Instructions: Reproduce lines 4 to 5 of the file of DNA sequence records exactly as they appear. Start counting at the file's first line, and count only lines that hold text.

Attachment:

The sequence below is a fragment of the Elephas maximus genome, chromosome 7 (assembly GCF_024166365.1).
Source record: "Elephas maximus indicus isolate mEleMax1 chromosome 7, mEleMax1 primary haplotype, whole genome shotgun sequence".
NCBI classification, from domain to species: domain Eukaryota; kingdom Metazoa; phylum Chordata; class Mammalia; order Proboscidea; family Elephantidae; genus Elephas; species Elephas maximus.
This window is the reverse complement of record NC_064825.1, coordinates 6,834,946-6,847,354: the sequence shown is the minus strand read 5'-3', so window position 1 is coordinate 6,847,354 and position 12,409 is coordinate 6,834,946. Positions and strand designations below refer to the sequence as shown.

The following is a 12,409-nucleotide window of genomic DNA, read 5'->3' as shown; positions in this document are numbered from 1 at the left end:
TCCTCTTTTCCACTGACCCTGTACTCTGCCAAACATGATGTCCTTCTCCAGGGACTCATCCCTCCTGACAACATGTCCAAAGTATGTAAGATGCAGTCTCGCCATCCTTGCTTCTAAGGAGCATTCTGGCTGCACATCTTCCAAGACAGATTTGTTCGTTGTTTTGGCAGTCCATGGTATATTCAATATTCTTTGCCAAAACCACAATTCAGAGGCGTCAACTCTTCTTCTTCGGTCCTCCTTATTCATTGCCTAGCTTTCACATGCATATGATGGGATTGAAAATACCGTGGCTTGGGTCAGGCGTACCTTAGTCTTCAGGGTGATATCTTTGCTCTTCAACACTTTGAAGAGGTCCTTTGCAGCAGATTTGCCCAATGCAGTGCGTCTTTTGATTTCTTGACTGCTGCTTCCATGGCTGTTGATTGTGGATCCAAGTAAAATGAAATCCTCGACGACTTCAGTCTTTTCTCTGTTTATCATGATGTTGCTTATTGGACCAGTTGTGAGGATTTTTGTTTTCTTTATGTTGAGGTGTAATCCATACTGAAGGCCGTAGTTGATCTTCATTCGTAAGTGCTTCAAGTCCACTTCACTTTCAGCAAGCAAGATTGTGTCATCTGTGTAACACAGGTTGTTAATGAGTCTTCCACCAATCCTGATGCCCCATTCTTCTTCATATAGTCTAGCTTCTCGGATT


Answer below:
This window is the reverse complement of record NC_064825.1, coordinates 6,834,946-6,847,354: the sequence shown is the minus strand read 5'-3', so window position 1 is coordinate 6,847,354 and position 12,409 is coordinate 6,834,946. Positions and strand designations below refer to the sequence as shown.

The following is a 12,409-nucleotide window of genomic DNA, read 5'->3' as shown; positions in this document are numbered from 1 at the left end: